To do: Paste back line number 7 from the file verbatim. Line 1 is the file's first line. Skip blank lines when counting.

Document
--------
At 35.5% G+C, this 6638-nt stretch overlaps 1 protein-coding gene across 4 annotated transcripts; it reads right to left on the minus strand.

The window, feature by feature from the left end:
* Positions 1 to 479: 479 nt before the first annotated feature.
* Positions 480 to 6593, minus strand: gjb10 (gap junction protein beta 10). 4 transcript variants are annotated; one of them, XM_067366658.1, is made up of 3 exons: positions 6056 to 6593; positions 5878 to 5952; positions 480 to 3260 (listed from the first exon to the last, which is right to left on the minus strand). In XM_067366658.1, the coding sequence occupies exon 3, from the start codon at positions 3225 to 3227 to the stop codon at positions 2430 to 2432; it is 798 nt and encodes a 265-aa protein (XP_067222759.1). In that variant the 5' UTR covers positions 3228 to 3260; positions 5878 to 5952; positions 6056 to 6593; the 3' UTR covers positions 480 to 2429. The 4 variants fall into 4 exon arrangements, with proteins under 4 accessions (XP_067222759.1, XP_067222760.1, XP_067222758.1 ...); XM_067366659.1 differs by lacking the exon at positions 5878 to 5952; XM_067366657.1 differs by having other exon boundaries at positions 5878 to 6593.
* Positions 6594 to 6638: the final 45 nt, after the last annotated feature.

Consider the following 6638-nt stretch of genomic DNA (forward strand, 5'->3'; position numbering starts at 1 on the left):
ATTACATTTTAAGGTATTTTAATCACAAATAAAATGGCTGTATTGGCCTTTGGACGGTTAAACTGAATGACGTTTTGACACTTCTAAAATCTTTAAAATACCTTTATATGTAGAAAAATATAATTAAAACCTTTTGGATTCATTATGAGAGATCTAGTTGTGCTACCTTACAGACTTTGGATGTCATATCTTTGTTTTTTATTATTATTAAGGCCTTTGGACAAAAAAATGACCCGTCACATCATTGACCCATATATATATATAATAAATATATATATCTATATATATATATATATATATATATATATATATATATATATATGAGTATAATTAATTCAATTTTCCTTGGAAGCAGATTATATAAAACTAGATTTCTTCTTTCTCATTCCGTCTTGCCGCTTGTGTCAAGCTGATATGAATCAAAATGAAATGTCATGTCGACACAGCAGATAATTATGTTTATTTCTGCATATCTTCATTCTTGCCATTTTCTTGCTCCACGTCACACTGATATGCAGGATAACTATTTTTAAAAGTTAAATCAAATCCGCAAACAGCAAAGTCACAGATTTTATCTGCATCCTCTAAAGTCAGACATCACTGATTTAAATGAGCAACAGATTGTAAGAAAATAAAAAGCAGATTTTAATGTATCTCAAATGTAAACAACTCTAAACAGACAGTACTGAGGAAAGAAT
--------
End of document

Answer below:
ATTACATTTTAAGGTATTTTAATCACAAATAAAATGGCTGTATTGGCCTTTGGACGGTTAAACTGAATGACGTTTTGACACTTCTAAAATCTTTAAAATACCTTTATATGTAGAAAAATATAATTAAAACCTTTTGGATTCATTATGAGAGATCTAGTTGTGCTACCTTACAGACTTTGGATGTCATATCTTTGTTTTTTATTATTATTAAGGCCTTTGGACAAAAAAATGACCCGTCACATCATTGACCCATATATATATATAATAAATATATATATCTATATATATATATATATATATATATATATATATATATATATATGAGTATAATTAATTCAATTTTCCTTGGAAGCAGATTATATAAAACTAGATTTCTTCTTTCTCATTCCGTCTTGCCGCTTGTGTCAAGCTGATATGAATCAAAATGAAATGTCATGTCGACACAGCAGATAATTATGTTTATTTCTGCATATCTTCATTCTTGCCATTTTCTTGCTCCACGTCACACTGATATGCAGGATAACTATTTTTAAAAGTTAAATCAAATCCGCAAACAGCAAAGTCACAGATTTTATCTGCATCCTCTAAAGTCAGACATCACTGATTTAAATGAGCAACAGATTGTAAGAAAATAAAAAGCAGATTTTAATGTATCTCAAATGTAAACAACTCTAAACAGACAGTACTGAGGAAAGAAT